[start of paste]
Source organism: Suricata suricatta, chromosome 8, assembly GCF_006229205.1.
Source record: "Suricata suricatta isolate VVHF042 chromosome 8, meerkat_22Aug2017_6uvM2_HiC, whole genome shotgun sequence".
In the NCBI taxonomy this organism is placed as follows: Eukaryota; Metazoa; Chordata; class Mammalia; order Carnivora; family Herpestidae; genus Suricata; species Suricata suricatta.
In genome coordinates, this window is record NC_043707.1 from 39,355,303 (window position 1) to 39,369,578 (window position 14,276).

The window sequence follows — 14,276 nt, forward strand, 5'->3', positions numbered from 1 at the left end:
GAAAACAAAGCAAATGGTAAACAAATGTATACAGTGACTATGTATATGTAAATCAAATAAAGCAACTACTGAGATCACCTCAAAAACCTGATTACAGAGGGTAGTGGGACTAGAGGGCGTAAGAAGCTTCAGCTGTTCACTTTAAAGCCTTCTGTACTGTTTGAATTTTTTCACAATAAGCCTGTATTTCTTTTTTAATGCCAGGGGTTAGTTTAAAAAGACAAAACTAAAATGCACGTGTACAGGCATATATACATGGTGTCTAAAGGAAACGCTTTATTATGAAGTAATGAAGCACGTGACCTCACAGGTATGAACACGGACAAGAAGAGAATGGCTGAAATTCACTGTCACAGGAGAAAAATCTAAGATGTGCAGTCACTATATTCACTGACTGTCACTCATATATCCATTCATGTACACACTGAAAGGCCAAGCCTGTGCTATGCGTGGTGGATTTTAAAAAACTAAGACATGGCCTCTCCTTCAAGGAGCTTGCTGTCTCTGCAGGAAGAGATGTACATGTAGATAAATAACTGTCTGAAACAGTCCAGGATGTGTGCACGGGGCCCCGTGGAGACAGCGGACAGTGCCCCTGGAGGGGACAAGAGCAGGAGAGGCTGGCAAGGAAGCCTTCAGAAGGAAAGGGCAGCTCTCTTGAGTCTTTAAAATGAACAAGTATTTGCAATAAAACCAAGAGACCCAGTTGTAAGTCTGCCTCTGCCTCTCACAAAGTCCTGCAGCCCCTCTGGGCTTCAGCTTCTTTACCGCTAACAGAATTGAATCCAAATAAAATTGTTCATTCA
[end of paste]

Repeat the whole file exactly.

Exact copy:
Source organism: Suricata suricatta, chromosome 8, assembly GCF_006229205.1.
Source record: "Suricata suricatta isolate VVHF042 chromosome 8, meerkat_22Aug2017_6uvM2_HiC, whole genome shotgun sequence".
In the NCBI taxonomy this organism is placed as follows: Eukaryota; Metazoa; Chordata; class Mammalia; order Carnivora; family Herpestidae; genus Suricata; species Suricata suricatta.
In genome coordinates, this window is record NC_043707.1 from 39,355,303 (window position 1) to 39,369,578 (window position 14,276).

The window sequence follows — 14,276 nt, forward strand, 5'->3', positions numbered from 1 at the left end:
GAAAACAAAGCAAATGGTAAACAAATGTATACAGTGACTATGTATATGTAAATCAAATAAAGCAACTACTGAGATCACCTCAAAAACCTGATTACAGAGGGTAGTGGGACTAGAGGGCGTAAGAAGCTTCAGCTGTTCACTTTAAAGCCTTCTGTACTGTTTGAATTTTTTCACAATAAGCCTGTATTTCTTTTTTAATGCCAGGGGTTAGTTTAAAAAGACAAAACTAAAATGCACGTGTACAGGCATATATACATGGTGTCTAAAGGAAACGCTTTATTATGAAGTAATGAAGCACGTGACCTCACAGGTATGAACACGGACAAGAAGAGAATGGCTGAAATTCACTGTCACAGGAGAAAAATCTAAGATGTGCAGTCACTATATTCACTGACTGTCACTCATATATCCATTCATGTACACACTGAAAGGCCAAGCCTGTGCTATGCGTGGTGGATTTTAAAAAACTAAGACATGGCCTCTCCTTCAAGGAGCTTGCTGTCTCTGCAGGAAGAGATGTACATGTAGATAAATAACTGTCTGAAACAGTCCAGGATGTGTGCACGGGGCCCCGTGGAGACAGCGGACAGTGCCCCTGGAGGGGACAAGAGCAGGAGAGGCTGGCAAGGAAGCCTTCAGAAGGAAAGGGCAGCTCTCTTGAGTCTTTAAAATGAACAAGTATTTGCAATAAAACCAAGAGACCCAGTTGTAAGTCTGCCTCTGCCTCTCACAAAGTCCTGCAGCCCCTCTGGGCTTCAGCTTCTTTACCGCTAACAGAATTGAATCCAAATAAAATTGTTCATTCA